How To Prevent a Skills Gap in the Workforce
When corporate training started rising to prominence in the 1970’s, companies began to see how technology would evolve the way that workers, well, worked. Games like The Oregon Trail showed that times were changing, and new skill sets were going to be needed as technology and computerization advanced. As technology has changed, a skills gap has emerged in relation to technology’s rapid growth.
In today’s society, we see even more how technology is an ever-changing facet of modern life. As apps and trends come and go, it is important to have a workforce that is able to adapt to these changes. It’s also important for companies to adapt as well.
What exactly is a skills gap?
A skills gap is when there is a perceived difference between the skills a task requires and the employee’s ability to complete the task. This has put companies at a difficult position when it comes to hiring and maintaining talented staff. According to a 2019 report by SHRM, 75% of HR professionals surveyed say they have a difficulty hiring skilled staff for their workplace.
The three biggest barriers companies are facing are:
- Competition from other employers.
- Candidates who do not have the needed work experience.
- Candidates who do not have the needed technical skills.
But to say that the skills gap just means more education is to not acknowledge just how complex the issue actually is. James Bessen, in a 2014 Harvard Business Review article entitled “Employers Aren’t Just Whining—The Skills Gap Is Real,” uses a fantastic real-world example of graphic designers.
Most graphic design schools teach students how to design for print. However, then companies were looking for people to provide graphic design for websites and the ability to work with Flash. Now, many companies are wanting people who know HTML5. But that isn’t what schools are teaching. They are still teaching print design. While to some degree, that is a failure on the schools, if companies are struggling to keep up with technological advances, why wouldn’t that also be expected within universities?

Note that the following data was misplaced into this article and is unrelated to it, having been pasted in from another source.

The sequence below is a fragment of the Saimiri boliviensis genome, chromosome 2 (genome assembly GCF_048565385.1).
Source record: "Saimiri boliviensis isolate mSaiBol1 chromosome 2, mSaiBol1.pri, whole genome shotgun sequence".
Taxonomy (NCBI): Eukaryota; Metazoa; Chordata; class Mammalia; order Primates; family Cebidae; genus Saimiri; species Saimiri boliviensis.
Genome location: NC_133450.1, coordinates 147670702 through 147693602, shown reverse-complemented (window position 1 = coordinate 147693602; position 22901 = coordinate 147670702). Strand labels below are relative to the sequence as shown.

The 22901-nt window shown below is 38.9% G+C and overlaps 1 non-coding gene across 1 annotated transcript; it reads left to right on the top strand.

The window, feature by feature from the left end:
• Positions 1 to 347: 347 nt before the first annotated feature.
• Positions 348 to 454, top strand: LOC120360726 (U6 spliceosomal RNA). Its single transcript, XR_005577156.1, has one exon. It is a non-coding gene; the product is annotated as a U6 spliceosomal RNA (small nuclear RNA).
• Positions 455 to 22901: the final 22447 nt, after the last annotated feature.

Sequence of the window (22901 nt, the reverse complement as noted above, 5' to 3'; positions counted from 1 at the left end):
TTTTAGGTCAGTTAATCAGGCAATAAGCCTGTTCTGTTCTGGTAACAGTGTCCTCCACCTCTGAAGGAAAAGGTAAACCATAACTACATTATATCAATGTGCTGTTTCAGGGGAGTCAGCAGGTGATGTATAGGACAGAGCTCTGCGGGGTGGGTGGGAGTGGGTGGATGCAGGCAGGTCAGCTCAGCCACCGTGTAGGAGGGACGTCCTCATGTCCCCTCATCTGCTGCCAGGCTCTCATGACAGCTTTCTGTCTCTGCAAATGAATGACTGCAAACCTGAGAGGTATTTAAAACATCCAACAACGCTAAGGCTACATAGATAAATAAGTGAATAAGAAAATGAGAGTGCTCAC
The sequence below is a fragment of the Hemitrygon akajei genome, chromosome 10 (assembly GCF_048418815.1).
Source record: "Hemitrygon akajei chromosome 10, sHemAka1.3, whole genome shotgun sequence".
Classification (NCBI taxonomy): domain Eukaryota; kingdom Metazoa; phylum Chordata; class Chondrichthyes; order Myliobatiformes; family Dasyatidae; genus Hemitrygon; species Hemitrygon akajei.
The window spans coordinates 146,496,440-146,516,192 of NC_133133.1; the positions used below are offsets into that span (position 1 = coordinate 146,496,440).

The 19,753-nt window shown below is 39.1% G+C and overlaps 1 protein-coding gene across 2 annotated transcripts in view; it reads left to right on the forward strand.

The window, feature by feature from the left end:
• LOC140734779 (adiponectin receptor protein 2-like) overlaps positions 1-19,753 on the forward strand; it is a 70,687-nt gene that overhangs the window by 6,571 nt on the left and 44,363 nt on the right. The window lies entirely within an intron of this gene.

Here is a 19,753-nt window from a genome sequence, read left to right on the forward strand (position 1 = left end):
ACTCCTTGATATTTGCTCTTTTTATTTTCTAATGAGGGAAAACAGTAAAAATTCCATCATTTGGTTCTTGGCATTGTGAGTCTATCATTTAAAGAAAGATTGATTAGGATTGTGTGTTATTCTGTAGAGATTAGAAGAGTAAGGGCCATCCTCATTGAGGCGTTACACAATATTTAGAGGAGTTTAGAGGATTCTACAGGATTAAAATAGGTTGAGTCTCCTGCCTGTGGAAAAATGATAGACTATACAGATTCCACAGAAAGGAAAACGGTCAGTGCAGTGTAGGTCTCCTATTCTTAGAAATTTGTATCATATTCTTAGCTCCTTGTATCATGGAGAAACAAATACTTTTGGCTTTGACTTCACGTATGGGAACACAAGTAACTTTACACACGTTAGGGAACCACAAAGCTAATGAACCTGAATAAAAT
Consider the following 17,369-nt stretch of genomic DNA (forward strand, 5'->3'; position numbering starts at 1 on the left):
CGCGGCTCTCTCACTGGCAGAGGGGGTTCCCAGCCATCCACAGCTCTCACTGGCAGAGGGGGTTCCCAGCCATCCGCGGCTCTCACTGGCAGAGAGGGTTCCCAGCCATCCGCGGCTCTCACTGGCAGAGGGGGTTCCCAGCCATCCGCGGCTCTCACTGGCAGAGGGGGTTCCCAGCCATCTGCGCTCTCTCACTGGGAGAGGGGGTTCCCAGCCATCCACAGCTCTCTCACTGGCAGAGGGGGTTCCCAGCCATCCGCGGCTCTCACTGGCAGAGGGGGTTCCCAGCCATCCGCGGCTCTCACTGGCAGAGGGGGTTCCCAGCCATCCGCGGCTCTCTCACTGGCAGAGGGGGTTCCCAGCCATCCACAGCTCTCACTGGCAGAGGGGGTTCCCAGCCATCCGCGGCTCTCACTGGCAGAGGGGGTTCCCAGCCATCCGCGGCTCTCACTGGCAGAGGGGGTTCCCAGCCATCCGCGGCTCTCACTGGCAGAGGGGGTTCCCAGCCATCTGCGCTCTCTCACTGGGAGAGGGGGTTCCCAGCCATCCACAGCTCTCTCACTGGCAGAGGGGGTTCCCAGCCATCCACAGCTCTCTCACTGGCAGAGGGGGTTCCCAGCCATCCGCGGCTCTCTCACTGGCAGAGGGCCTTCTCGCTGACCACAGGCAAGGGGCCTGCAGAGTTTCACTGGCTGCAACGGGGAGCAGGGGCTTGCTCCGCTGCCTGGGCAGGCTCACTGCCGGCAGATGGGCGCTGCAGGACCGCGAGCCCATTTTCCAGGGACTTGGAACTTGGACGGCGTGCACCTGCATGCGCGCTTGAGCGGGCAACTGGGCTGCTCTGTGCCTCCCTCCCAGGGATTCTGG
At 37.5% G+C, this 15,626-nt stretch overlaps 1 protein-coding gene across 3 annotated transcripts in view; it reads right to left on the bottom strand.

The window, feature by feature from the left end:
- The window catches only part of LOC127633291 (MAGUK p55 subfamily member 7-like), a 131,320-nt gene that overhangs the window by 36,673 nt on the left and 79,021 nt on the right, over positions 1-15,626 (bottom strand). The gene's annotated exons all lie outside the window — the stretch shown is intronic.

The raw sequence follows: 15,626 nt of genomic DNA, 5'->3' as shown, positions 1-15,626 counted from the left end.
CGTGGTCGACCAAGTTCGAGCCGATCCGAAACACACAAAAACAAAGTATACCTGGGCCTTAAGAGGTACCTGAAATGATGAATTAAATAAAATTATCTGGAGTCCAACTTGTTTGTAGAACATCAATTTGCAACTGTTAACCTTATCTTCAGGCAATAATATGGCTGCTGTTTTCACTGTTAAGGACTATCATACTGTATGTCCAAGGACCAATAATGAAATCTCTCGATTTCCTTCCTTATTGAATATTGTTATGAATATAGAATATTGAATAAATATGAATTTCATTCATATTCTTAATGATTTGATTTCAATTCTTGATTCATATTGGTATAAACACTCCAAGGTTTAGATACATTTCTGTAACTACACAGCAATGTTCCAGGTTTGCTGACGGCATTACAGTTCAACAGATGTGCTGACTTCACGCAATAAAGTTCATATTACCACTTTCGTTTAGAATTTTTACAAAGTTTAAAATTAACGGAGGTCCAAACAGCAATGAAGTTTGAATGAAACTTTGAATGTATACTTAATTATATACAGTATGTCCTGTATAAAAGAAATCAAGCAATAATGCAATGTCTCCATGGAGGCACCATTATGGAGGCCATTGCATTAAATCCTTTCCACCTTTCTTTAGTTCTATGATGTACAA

As Edwin Koc says in “Is There Really a Skills Gap?” studies are showing that students who learn technical jobs in schools will find those skills out of date within six years. Workers have to continue to be retrained and reskilled, and that responsibility is on both the company and the worker.
Technology is advancing rapidly to the point where companies must provide upskilling and reskilling opportunities in order to minimize skills gaps.
What can be done to address the skills gap?
Historically, most people have pointed the blame to the educational system, specifically higher education. However, students generally only spend about four to five years in a post high school education.
The SHRM 2019 report identifies five effective ways companies can work to close their skills gaps:
- Provide onsite training to employees such as seminars.
- Starting/expanding training programs to help improve skills of new hires.
- Hiring an external workforce such as temporary positions or independent contractors.
- Increasing compensation.
- Improving retention efforts for current employees.
It is important for companies to start actively taking a role in the skills they want their employees to have and develop. They have to actively recruit and retain based on the understand that employees must consistently grow in their professional careers. Companies cannot wait for educational systems to catch up to the market that they are currently in. In order to affect change, it’s important for companies to continue to develop their staff in order to maintain a competitive workforce.